Nature Middle East | House of Wisdom

Negotiating Climate Change in Doha

COP18 opening

© sallie_shatz/Flickr

For nearly 18 years now, governments have been meeting annually to attempt to sort out the pesky little problem of rising temperatures that most scientists believe may eventually destroy civilization. This year, the eighteenth Conference of the Parties (COP) of the United Nations Framework Convention for Climate Change (UNFCCC) is being held in Qatar — a tiny Middle Eastern country with the largest carbon footprint per capita.

This factoid has already raised a few eyebrows about holding the conference at Doha’s airport-like convention center — though it did not faze Abdullah bin Hamad Al-Attiyah, the COP’s president and Qatar’s Deputy Prime Minister, when he was confronted with it at a press conference yesterday. “We should not concentrate on the per capita figures,” he concluded.

Christiana Figueres, the UNFCCC’s executive secretary, noted at the same press conference that COP18 is “as important a COP as any before.” Nevertheless there is a strong sense here that this is more so a transitional climate change conference rather than a future policy setting one.

This is most notably due to the fact that the Kyoto Protocol’s first commitment period expires at the end of this year, making the focus and primary objective of this COP to help establish the transition from a first commitment phase to a second one.

Without doing so, while the Kyoto protocol will legally still be in force, it will be reduced to an empty shell that can do little to curb emissions. For one thing, it was never ratified by the US, contains no obligations for developing and emerging economy countries (hence why it remains popular with China and India), and has generally been abandoned by other governments over the years.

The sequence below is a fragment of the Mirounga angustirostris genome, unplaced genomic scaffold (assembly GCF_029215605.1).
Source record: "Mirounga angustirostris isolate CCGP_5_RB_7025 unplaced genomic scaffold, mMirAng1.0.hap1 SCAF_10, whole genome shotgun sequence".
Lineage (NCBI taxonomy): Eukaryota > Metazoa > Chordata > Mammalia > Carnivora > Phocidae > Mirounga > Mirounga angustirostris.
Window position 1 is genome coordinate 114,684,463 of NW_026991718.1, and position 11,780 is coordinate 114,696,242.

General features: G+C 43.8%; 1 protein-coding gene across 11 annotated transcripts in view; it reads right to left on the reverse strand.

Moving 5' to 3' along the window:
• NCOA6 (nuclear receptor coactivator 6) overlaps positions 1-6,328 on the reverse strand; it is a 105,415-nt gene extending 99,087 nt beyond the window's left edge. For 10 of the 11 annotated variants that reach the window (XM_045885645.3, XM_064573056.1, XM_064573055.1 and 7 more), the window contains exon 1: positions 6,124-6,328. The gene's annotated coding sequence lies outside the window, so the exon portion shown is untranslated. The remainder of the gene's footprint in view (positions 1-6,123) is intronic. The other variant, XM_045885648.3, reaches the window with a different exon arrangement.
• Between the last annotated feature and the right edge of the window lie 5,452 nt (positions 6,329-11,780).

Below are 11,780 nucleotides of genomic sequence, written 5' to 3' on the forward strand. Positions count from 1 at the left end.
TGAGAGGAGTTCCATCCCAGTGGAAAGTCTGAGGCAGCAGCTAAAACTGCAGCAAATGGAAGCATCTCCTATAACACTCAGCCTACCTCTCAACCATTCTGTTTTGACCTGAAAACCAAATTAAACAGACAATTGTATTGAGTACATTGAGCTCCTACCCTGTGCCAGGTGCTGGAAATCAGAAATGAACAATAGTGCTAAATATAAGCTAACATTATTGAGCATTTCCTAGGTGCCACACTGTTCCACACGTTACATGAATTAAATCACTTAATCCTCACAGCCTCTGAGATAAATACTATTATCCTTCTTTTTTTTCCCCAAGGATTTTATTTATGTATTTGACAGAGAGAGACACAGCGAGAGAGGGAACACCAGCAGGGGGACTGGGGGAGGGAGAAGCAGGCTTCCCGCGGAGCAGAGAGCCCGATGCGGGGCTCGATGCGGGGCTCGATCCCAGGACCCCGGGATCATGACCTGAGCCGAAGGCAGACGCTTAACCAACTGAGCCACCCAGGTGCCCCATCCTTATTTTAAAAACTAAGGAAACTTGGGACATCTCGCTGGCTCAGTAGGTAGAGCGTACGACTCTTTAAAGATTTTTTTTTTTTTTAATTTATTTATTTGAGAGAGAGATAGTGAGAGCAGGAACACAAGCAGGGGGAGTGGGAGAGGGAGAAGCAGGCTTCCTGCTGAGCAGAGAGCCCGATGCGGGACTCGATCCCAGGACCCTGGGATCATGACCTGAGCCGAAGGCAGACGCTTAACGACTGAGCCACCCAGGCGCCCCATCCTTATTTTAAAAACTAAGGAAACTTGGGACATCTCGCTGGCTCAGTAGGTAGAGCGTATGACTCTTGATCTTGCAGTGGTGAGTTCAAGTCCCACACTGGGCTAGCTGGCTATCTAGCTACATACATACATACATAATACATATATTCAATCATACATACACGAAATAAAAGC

The second objective at this year’s COP is to make headway on reaching what’s termed a universal legal agreement on combating climate change by 2020 — an agreement that should be well worked out and agreed upon by 2015. Just how universal and effective such an agreement can be — not to mention what it would entail precisely — remains to be seen.

Lastly, finding ways to speed up financial and technical support for developing countries will be of central importance. One of the “goals” established at the Copenhagen Accord in 2009 was to raise US$100 billion each year by 2020 to help developing countries cut carbon emissions. Little progress to date has been made towards realising that objective. Translating this goal into an executable, concrete plan, is one of the things COP18 can hope to help achieve.


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